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Myeloid neoplasias

Lead researcher: Dr. Lurdes Zamora

Why do we need to investigate?

What most of these diseases have in common is a poor prognosis because the drugs currently available are, in many cases, inefficacious. Furthermore, many patients can not undergo a bone marrow transplant, which is, at present, the existing possibility for a cure, on account of their advanced age or physical condition, given the aggressive nature of the treatment. Consequently, many people currently have no effective curative therapy available.

Sometimes it is the case that there is an efficacious drug available, as is the case with chronic myeloid leukaemia, but there is a considerable percentage of patients who do not respond to treatment, or who suffer very significant side effects, and this could be avoided if we could offer alternative medicines. At the moment, however, no tests exist that might help us to differentiate these patients at the outset.

We need research to find alternative, personalised treatments that would produce positive and long-lasting responses from patients at minimum levels of toxicity.

The impact of our work

Dr. Zamora, together with other experts in clinical hematology, leads a research team that focuses its work on two main lines of investigation:

1. To find an alternative treatment for chronic myeloid leukaemia

Chronic myeloid leukaemia accounts for 15-20% of all leukaemias, with around 700 new cases diagnosed in our country every year. At the present time, some 15-20% of patients treated with Imatinib, a first line drug to combat the disease, present adverse effects or fail to respond. In some cases, these patients may have a genetic alteration that influences the absorption of the drug, but in others we do not know why they fail to respond to treatment.

The team's work is directed at finding an answer to this question in order to be able to provide the best treatment for each patient and prolong their life expectancy. Also, working on the project are other renowned clinical hematologists such as Dr. Xicoy, Dr. Boqué and Dr. Fernández, amongst others.

2. To provide a therapeutic opportunity to a group of high-risk patients

Patients with high-risk myelodysplastic syndrome and those with acute myeloid leukaemia with multilineage dysplasia do not, at present, have many therapeutic options available to them. They tend to be patients of advanced age or who have another associated pathology and are not, therefore, suitable candidates for a bone marrow transplant. There is a drug that is administered but half of the patients treated do not respond, and many of those that do, stop responding sooner or later. Dr. Zamorra's team is studying the genetic mutations of these patients to find out whether they are related to their response to this drug or not.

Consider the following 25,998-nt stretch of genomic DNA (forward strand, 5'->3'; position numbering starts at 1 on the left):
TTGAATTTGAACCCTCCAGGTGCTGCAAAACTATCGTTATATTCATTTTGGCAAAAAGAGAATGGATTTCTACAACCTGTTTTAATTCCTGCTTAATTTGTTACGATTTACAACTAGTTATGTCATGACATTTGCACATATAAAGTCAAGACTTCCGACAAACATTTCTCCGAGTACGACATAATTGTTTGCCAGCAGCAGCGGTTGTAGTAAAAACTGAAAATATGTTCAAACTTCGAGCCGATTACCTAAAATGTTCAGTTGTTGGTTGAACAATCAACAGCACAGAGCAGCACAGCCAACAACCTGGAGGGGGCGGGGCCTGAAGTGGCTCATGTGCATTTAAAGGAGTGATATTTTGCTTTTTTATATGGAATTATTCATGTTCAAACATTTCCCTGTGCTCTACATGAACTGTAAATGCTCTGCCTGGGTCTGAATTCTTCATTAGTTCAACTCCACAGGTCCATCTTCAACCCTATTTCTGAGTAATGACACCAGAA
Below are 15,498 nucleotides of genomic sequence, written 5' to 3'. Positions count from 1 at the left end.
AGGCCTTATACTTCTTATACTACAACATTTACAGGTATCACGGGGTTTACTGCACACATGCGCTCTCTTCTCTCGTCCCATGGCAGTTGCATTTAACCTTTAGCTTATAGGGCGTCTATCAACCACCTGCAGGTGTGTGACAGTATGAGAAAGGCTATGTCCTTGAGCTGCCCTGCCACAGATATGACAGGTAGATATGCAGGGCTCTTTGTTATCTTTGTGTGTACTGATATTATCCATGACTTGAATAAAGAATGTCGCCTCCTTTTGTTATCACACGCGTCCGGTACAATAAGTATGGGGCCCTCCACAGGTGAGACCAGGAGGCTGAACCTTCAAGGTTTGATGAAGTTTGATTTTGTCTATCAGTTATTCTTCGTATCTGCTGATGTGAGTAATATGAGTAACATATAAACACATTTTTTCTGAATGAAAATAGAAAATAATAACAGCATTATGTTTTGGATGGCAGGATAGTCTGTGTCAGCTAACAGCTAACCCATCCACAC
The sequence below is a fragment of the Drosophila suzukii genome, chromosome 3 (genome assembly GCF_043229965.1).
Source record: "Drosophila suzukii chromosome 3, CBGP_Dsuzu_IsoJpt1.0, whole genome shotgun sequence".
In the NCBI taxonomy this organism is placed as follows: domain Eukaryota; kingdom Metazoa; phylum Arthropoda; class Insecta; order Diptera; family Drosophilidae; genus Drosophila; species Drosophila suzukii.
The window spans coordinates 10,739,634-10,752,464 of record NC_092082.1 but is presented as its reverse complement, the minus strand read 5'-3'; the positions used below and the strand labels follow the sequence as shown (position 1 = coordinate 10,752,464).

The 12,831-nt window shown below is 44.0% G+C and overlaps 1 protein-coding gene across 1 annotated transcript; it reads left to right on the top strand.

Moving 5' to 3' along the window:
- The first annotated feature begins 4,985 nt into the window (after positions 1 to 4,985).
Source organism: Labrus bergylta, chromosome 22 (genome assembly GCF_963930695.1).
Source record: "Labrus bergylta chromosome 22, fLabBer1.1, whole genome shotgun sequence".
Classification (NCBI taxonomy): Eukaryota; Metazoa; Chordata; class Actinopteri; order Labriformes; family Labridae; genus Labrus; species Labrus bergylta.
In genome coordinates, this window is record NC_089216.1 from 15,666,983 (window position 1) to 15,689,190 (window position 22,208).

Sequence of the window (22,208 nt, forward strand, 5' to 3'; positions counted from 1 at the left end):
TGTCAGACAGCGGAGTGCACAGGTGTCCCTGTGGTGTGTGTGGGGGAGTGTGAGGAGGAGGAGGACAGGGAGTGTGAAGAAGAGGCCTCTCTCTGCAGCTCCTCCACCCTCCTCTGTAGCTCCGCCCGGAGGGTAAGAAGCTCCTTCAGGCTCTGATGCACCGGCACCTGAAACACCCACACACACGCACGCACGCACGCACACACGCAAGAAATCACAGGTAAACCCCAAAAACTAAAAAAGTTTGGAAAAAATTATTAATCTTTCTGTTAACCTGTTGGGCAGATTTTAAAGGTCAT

The aim of the study is to find a more suitable treatment for every patient to achieve a better and more prolonged response.

This project is being carried out under the auspices of the Cooperative Acute and Myelodysplastic Leukaemias Study and Treatment Group (CETLAM), in which hematologists from a number of Spanish hospitals are cooperating, under the clinical coordination of Dr. Bargay.

3. The impact of our work

The IJC's myeloid neoplasias research group aims to find patients' own genetic characteristics that will make it possible to provide a more personalised treatment with better response results and fewer side effects.

The ultimate aim would be to prolong, and improve the quality of, patients' lives, avoid all the deaths associated with treatment, reduce side effects to a minimum while, at the same time, ensuring no diminution in the effectiveness of treatment.

Josep Carreras Leukaemia Research Institute Dossier

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For more information, the following web page can be consulted:

Josep Carreras Leukaemia Research Institute - Genetics and Epigenetics in Myeloid Neoplasms

Webpage updated 10/11/2017 15:24:13